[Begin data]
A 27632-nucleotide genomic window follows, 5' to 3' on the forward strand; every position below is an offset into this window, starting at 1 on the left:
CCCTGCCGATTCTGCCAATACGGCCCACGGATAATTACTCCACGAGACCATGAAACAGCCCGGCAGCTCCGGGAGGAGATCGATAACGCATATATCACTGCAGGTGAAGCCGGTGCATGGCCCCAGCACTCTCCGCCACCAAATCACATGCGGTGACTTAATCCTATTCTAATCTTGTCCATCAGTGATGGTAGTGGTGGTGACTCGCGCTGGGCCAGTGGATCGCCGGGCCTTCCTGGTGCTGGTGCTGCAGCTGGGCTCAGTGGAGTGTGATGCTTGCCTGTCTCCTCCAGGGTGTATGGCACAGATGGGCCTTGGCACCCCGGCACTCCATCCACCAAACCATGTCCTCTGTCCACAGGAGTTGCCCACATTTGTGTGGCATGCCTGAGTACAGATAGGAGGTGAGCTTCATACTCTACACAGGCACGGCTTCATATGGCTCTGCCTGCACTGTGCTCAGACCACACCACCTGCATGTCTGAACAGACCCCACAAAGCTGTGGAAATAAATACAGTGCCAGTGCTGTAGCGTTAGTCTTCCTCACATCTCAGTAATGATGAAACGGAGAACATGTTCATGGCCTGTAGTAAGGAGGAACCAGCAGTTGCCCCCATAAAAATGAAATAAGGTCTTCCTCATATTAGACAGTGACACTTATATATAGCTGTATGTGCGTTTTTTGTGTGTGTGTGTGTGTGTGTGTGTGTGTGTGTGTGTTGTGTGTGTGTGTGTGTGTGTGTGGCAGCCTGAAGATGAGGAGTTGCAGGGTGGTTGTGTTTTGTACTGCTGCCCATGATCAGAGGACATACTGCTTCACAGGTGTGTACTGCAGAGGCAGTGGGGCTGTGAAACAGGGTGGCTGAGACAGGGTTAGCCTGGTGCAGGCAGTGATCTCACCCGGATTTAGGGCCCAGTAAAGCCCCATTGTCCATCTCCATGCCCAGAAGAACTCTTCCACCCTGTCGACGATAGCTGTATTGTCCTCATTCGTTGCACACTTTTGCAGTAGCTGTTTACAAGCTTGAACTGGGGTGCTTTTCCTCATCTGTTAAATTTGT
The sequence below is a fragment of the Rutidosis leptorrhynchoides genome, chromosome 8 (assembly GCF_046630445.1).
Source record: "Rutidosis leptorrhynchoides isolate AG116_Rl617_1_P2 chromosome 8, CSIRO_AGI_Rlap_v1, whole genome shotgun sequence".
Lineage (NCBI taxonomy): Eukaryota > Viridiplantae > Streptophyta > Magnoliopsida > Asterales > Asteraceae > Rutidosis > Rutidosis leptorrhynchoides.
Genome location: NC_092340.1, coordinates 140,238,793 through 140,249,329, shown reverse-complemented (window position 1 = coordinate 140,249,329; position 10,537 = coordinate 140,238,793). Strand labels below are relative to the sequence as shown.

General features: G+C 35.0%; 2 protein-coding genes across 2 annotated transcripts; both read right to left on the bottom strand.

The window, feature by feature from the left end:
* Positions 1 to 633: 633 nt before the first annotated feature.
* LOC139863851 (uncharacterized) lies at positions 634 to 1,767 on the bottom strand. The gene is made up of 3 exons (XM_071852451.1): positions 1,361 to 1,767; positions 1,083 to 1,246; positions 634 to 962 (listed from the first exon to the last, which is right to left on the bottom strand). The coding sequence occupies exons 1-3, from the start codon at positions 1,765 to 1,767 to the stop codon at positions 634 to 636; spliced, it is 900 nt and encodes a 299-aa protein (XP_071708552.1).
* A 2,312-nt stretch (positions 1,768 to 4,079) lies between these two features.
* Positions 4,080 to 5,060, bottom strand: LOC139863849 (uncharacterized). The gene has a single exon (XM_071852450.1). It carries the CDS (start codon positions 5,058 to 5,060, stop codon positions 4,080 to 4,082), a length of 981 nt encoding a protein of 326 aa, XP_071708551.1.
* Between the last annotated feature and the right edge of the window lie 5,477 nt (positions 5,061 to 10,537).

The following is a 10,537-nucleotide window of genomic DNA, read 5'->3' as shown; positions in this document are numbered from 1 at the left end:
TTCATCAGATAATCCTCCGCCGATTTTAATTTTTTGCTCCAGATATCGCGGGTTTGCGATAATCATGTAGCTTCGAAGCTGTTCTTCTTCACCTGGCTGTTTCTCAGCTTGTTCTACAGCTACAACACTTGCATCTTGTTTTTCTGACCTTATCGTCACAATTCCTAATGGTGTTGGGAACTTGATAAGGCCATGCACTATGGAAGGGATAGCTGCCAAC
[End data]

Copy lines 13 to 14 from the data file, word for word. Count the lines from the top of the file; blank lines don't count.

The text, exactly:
* Between the last annotated feature and the right edge of the window lie 5,477 nt (positions 5,061 to 10,537).

The following is a 10,537-nucleotide window of genomic DNA, read 5'->3' as shown; positions in this document are numbered from 1 at the left end: